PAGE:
arginase


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Related to arginase: Argininosuccinate

arginase

 [ahr´jĭ-nās]
an enzyme of the liver that splits arginine into urea and ornithine.

ar·gi·nase

(ar'ji-nās),
An enzyme of the liver that catalyzes the hydrolysis of l-arginine to l-ornithine and urea; a key enzyme of the urea cycle. A deficiency of arginase leads to arginemia.
Synonym(s): canavanase

arginase

(är′jə-nās′, -nāz)
n.
An enzyme found primarily in the liver that catalyzes the hydrolysis of arginine to form urea and ornithine.

ar·gi·nase

(ahr'ji-nās)
An enzyme of the liver that catalyzes the hydrolysis of l-arginine to l-ornithine and urea; a key enzyme of the urea cycle.
References in periodicals archive ?
Pegzilarginase is an enhanced human arginase that enzymatically depletes the amino acid arginine.
Enzyme abbreviations are as follows: ADC, arginine decarboxylase; ARG, arginase; GAD, glutamate decarboxylase; NOS, NO synthase; ODC, ornithine decarboxylase; P5CR, pyrroline-5-carboxylate reductase; P5CS, pyrroline-5-carboxylate synthetase.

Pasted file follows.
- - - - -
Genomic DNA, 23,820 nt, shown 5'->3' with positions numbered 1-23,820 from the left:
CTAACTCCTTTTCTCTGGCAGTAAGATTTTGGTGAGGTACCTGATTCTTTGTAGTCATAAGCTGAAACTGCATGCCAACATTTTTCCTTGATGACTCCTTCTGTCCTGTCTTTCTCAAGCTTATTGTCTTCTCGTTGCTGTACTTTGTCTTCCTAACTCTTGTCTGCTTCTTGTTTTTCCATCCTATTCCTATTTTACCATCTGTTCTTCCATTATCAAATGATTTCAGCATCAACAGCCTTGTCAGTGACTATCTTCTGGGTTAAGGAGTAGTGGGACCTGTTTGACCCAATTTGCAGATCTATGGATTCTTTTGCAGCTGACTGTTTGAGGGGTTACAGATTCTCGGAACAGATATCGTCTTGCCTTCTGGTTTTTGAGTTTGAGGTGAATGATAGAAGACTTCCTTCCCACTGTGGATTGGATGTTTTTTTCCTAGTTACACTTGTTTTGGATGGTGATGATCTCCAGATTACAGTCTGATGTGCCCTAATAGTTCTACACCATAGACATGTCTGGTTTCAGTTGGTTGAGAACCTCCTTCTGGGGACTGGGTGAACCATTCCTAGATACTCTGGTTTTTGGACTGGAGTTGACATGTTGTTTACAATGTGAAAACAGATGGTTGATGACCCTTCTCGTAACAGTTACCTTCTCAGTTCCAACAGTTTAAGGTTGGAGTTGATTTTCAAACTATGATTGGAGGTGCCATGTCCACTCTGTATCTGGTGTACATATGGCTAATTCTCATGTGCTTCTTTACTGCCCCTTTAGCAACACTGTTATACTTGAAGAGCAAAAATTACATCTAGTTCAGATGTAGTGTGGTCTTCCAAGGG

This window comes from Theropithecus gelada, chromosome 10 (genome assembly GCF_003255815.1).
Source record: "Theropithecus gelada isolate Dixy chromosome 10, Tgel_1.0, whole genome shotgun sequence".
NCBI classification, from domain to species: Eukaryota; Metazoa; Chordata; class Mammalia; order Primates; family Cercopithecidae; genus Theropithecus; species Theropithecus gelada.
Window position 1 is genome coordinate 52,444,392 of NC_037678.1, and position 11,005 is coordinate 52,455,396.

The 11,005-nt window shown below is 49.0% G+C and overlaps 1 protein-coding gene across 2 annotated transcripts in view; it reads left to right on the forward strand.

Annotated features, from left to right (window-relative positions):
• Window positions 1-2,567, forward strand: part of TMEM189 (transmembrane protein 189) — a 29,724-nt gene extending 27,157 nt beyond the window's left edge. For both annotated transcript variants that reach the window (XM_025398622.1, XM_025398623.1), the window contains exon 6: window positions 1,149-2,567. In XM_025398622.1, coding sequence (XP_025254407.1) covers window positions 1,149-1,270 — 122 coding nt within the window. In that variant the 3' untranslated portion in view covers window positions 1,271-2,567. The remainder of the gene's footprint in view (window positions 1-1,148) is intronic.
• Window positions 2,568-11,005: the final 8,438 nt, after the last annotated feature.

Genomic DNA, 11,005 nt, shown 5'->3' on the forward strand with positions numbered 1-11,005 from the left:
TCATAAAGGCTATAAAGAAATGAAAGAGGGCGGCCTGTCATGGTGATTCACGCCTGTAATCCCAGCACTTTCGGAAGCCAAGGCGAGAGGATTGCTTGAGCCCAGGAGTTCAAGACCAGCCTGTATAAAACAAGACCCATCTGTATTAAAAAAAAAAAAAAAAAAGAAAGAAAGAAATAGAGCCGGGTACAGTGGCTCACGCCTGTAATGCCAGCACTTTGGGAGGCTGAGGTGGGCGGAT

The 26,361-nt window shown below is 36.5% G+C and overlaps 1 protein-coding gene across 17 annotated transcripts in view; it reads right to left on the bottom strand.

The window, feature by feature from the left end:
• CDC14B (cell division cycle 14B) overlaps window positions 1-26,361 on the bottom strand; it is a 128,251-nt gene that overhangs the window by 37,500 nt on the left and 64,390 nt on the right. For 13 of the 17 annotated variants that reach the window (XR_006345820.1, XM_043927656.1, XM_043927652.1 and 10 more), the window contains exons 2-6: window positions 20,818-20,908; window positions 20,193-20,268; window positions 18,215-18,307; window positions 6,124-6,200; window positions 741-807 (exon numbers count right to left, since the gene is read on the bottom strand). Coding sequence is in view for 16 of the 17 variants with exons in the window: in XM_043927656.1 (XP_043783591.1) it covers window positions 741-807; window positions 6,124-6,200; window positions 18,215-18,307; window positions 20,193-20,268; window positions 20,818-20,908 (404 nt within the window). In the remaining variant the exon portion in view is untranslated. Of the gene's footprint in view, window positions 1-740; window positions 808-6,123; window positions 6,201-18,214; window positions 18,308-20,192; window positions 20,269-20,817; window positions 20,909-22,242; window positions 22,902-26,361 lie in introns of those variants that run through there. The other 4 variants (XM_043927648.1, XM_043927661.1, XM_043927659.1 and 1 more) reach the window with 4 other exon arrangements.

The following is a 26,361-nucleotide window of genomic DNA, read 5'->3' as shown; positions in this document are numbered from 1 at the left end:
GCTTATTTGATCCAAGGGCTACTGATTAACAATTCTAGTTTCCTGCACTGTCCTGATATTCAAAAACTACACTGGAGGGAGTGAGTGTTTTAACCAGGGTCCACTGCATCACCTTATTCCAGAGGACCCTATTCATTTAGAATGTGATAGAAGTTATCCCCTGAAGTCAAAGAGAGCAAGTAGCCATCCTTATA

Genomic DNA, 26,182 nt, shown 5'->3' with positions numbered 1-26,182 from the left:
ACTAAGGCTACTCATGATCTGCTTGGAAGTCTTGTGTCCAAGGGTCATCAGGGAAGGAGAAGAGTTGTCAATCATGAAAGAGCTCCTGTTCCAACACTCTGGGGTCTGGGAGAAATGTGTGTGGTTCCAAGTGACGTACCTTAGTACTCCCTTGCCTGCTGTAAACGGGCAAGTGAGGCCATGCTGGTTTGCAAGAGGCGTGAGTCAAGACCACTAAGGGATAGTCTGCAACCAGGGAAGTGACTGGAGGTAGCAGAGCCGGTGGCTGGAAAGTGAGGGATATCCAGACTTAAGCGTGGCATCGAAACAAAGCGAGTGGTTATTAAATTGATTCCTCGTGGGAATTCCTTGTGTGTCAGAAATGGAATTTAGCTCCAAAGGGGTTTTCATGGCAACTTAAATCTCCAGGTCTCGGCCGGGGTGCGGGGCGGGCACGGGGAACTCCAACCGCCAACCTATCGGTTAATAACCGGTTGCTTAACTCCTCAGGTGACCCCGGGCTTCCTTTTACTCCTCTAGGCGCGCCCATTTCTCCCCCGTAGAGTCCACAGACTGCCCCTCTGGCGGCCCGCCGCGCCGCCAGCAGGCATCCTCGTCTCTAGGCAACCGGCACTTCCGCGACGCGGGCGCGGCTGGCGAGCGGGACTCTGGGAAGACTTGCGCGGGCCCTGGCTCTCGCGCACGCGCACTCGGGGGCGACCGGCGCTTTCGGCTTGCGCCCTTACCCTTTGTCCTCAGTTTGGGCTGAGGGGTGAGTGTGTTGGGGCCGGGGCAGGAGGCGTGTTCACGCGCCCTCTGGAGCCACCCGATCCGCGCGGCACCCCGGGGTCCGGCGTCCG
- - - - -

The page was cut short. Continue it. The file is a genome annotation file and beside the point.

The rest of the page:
From the foregoing, it can be concluded that the use of arginase inhibitors is necessary to increase the production of nitric oxide, which helps prevent the formation of endothelial dysfunction.
MDSCs have potent immunomodulatory properties due to their expression and activity of arginase, NOS2, IDO, NADPH, IL-10, and prostaglandin [29, 30, 38, 39,45, 46].
Kuo, "Macrophage arginase promotes tumor cell growth and suppresses nitric oxide-mediated tumor cytotoxicity," Cancer Research, vol.
After many doctor visits, lots of tests, and months of fear, a Metabolic Specialist diagnosed me with a rare genetic defect, arginase deficiency, a part of the urea cycle group of birth defects.
Manganese homeostasis is of great importance to the organism because it is an essential mineral for the activity of several enzymes such as pyruvate carboxylase, which catalyzes the conversion of pyruvate to oxaloacetate (16); arginase, which converts arginine to urea (17); and manganese superoxide dismutase (MnSOD), critical for antioxidant defense (18).
In addition, haemolysis releases Arginase, which degrades Arginine the substrate for endothelial NO synthase resulting in decreased NO production.
Furthermore, arginine is the common substrate for both arginase and NOS and the increase of arginase activity reduces the arginine needed for NO production by NOS, a status which can cause endothelial dysfunction [105, 111].
Luckner et al., "Suppression of T-cell functions by human granulocyte arginase," Blood, vol.
MDSCs can adopt multiple mechanisms to induce immunosuppression, including production of arginase 1 and inducible nitric oxide synthase, leading to T-cell inhibition [19,20].